Construction set for “ten more years of pain”

Grant Prior 10 years ago
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Construction output will not recover to its 2007 peak until 2022 with the industry set for “ten more years of pain.”

That is the bleak warning from forecasters at CITB-ConstructionSkills in their annual Construction Skills Network report.

The report paints a grim picture of 2012 with:

  • 20% downturn in public sector housing and non-housing construction;
  • 5% downturn in private housing construction;
  • 10% per cent downturn  in commercial sector construction and;
  • 15% downturn in infrastructure construction.

And the prospects for the next five years from 2013 – 17 are equally bleak.

The report forecasts that nearly every sector of the industry will continue to struggle with only the private housing, repair and maintenance and industrial sectors predicted to achieve anything like consistent growth.

As a whole, the industry will only grow at an average of 0.8%, and will not match its 2007 output peak until 2022.

This weakness is reflected in a predicted fall in construction employment every year from  2013-16, reaching a low of 2.36m – the lowest employment level in the industry since 2000.

Recruitment to the industry is predicted to run at an average of 29,050 a year from now until 2017 – largely to fill vacancies arising from those leaving the sector.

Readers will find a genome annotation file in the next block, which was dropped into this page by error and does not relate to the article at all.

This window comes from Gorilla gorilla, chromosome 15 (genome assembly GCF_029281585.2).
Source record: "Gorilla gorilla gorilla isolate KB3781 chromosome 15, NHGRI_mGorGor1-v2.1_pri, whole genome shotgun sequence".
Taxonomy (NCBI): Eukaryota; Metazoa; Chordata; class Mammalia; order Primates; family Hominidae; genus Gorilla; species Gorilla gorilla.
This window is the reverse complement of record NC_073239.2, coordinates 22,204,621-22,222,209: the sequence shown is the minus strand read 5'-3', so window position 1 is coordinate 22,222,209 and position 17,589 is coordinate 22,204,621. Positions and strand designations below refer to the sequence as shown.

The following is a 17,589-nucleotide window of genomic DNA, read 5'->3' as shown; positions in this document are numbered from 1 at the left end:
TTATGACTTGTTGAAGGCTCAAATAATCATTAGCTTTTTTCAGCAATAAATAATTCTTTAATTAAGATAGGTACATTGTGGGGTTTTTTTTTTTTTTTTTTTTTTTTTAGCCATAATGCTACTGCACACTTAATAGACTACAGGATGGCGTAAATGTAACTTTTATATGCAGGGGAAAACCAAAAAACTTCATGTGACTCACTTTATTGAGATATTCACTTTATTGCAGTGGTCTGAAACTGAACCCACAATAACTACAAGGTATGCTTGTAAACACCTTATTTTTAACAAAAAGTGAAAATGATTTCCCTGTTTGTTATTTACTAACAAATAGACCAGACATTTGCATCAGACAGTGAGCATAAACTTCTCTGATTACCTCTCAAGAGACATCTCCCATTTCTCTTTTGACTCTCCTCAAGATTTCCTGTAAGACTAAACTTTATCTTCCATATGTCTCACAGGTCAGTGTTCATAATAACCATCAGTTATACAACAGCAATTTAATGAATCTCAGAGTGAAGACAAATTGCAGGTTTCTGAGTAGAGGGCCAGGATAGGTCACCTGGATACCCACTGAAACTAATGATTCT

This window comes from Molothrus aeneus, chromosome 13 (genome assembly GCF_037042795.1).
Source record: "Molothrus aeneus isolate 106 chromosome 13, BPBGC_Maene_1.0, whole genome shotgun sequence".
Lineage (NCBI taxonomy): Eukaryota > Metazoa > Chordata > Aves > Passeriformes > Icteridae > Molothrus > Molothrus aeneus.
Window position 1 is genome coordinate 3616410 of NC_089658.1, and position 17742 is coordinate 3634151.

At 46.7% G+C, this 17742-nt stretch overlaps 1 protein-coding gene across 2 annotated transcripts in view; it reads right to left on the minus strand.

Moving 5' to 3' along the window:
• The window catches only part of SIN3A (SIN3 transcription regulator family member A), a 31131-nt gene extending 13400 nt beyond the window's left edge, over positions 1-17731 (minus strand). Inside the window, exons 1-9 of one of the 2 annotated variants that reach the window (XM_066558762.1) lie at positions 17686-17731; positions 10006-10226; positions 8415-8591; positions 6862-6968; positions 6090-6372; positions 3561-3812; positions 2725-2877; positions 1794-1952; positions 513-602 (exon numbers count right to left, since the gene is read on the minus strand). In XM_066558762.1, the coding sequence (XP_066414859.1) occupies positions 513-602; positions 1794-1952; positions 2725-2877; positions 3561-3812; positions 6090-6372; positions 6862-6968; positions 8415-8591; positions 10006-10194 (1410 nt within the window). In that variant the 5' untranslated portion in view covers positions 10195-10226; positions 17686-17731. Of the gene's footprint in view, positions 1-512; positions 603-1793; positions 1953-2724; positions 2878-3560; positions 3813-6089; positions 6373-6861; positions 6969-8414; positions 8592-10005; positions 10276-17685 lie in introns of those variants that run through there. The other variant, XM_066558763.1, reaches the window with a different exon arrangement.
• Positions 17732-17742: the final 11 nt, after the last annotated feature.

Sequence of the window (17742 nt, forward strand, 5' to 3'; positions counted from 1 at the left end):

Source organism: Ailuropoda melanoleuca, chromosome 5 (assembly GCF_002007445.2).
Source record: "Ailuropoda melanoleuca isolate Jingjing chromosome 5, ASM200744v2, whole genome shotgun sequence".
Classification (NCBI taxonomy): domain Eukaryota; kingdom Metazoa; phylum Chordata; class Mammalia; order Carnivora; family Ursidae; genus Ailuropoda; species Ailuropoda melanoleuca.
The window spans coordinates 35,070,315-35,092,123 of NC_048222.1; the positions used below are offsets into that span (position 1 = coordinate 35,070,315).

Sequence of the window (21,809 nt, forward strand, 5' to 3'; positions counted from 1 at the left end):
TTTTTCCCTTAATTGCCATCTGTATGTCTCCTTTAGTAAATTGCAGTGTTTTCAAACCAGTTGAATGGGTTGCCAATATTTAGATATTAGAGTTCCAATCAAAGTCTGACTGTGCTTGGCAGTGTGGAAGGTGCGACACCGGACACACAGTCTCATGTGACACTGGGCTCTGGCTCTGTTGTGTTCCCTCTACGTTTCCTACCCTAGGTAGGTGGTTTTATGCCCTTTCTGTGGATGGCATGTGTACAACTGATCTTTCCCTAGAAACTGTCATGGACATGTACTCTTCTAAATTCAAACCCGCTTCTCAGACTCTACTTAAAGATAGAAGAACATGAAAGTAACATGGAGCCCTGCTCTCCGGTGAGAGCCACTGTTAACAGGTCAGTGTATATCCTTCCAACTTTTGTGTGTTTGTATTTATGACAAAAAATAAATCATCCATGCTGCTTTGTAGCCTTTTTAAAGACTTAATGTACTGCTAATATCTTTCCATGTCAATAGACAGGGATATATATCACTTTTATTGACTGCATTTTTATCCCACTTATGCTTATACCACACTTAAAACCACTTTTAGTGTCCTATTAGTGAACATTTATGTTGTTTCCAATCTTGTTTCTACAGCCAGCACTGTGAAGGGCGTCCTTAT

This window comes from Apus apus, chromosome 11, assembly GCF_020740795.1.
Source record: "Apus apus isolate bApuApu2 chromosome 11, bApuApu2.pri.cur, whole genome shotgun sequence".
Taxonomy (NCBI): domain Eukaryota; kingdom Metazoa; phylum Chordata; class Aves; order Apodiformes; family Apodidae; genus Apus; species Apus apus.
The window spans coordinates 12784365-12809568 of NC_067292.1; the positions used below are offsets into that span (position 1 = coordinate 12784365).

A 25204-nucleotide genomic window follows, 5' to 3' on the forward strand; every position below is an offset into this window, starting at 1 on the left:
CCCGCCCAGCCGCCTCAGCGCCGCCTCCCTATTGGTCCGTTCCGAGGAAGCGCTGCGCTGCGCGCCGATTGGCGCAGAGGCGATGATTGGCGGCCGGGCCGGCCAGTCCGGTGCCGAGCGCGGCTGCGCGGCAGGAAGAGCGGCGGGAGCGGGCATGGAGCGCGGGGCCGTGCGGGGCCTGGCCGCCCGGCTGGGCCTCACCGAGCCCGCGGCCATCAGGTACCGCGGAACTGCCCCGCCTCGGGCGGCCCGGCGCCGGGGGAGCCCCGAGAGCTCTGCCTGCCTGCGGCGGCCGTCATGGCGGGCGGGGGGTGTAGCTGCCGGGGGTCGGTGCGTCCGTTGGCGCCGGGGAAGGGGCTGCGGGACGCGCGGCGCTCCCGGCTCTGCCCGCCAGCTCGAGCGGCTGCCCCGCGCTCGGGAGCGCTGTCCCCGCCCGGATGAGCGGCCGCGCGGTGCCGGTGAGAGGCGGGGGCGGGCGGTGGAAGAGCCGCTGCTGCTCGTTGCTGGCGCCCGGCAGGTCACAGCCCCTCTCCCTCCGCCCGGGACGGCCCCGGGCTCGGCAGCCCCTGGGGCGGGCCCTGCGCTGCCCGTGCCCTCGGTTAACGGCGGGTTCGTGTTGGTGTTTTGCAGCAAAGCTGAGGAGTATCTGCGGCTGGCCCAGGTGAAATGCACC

Across the UK only Greater London and the East of England can expect to see employment actively grow in this period.

Judy Lowe, Deputy Chairman of CITB-ConstructionSkills, said: “Client and consumer confidence is low and it is keeping growth levels down.

“Worryingly, the outlook doesn’t look much better – by 2017, construction output will still be 12% down on its 2007 peak, and employment 17% down on its peak in 2008.

“Indeed, we don’t anticipate the industry returning to its former levels until at least 2022 – meaning this will be one of the most difficult periods for construction on record.

“What’s bad for construction is bad for the economy, so doing nothing is not an option. There is too much at stake.”

A deputation from the Construction4Growth campaign will meet Ministers at an 11 Downing Street Summit tomorrow where a ten point plan for working with Government to secure growth and support the industry will be discussed.

The plan examines:

  • ways to get projects  delivered as part of the Government’s pledged capital investment in construction;
  • investment in shovel-ready repair and maintenance projects to get unemployed construction workers back on site and;
  • a mandatory requirement for teachers to undertake taster courses to understand the value of a vocational career.

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